August 01 at 4:00am
A comment titled: Re: Safely run the Spoil Canal in response to a report titled: Safely run the Spoil Canal

Great, like we need more boats out there!

July 17 at 9:19pm
A comment titled: Re: Who Dat Goona Eat Dem Fish-Not Me!! in response to a report titled: Who Dat Goona Eat Dem Fish-Not Me!!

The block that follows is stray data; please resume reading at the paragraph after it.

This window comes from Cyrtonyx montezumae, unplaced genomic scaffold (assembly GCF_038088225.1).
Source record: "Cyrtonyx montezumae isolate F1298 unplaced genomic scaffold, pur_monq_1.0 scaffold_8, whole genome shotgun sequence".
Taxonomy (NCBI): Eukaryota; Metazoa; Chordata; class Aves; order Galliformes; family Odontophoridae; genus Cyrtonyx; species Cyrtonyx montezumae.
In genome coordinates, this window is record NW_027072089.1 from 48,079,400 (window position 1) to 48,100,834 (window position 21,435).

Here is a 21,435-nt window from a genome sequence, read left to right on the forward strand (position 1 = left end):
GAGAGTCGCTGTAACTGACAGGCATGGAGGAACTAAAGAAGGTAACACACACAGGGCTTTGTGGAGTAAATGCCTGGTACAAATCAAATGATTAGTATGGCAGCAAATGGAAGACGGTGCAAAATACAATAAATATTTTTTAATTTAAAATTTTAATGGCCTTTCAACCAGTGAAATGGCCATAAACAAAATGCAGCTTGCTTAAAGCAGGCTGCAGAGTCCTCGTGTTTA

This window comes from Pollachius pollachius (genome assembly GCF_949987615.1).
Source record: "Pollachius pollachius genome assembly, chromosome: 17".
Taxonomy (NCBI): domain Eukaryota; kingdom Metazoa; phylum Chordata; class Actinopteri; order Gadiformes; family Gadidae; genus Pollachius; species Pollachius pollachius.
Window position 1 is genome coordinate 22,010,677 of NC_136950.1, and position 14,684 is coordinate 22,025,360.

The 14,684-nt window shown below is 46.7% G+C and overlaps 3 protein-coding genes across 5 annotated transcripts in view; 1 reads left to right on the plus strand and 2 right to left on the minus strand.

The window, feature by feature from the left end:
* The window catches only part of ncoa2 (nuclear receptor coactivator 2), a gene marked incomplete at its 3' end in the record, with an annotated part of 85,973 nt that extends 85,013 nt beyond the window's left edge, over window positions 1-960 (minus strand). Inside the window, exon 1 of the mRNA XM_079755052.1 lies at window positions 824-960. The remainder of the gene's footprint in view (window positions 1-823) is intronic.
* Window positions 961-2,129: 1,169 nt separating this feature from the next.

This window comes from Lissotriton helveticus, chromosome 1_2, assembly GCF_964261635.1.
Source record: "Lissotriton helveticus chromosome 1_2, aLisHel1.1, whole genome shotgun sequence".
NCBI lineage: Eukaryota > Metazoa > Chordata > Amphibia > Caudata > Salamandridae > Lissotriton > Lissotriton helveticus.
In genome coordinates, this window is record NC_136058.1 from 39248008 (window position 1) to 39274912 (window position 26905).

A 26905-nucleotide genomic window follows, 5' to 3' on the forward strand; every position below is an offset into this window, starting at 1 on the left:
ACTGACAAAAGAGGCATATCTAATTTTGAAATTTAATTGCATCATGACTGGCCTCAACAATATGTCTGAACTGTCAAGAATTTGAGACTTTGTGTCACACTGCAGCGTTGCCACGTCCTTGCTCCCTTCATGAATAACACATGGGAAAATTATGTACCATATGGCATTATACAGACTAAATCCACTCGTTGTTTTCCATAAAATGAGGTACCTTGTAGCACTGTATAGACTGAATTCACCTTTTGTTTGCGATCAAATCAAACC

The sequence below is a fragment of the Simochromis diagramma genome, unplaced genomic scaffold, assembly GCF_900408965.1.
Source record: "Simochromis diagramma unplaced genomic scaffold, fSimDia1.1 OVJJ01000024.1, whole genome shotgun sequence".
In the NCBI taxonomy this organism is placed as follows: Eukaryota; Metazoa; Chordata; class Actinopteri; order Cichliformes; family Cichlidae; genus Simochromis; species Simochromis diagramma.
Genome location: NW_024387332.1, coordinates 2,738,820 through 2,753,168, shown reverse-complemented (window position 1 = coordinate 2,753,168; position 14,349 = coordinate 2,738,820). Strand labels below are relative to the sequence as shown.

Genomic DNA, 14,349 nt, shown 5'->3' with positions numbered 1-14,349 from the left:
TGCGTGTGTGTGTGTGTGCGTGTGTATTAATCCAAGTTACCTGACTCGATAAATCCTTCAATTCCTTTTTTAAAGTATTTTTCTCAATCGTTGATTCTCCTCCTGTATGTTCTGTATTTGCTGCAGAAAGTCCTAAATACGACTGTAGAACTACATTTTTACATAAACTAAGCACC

YYYYEEEEAAAAHHHH............. there is a lot of bad with the spillway opening, but i really doubt large scale contamination of the indigenous animal protein is occurring. The DEQ has a pretty liberal number of fish consumption advisories for various waterways but none for the muddy Mississippi. I don't think concerns about toxic cyanobacteria are as dire as the media is making it out to be, we haven't seen pets, wildlife or people getting ill; mostly just precautionary beach closures. Sure there are industrial contaminants in that river but they have literally never been more dilute than they are at this moment since this is the highest flow the river has ever seen on an annual basis. People have been eating fish from venice, the canaervon and lake Salvador without any anxiety and all theses areas have routine river water injections. What is the alternative??? Chicken nuggets from chicken fed crops irrigated with river water and pogies cuaght out of venice?? But I applaud your caution and I hope everyone else goes totally catch and release or just quits fishing before they drop the trout limits!!! More seriously my friends currently working in water quality frequently tell me 'DON'T EAT THOSE FISH' from freshwater waterways in the state but have not said that about the river or the lake. The bigger issue I see with the river water is the chronic turbidity throughout the estuary which is inhibiting all manner of normal processes. As well as the excess nutrients that cause algal blooms ect. And of course you can't have a brackish fish fisheries in a kentwood jug! Assuming that the river does not make a habit of being out its banks for 10 months at a time I don't think we will see permanent environmental collapse of the Pontchartrain Basin but going forward the lake will be (as it traditionally was before the MRGO) a fresh to modestly brackish body of water. As far as using the morganza; forget it since it puts Morgan City at risk so that will never be the preferred way of dispensing with overflows. If you look at the history of the Mississippi river the pattern seems to be one of a decade or so of flood events then 10-25 years of normal to low flows, hopefully this will be the last spillway opening of the current outbreak.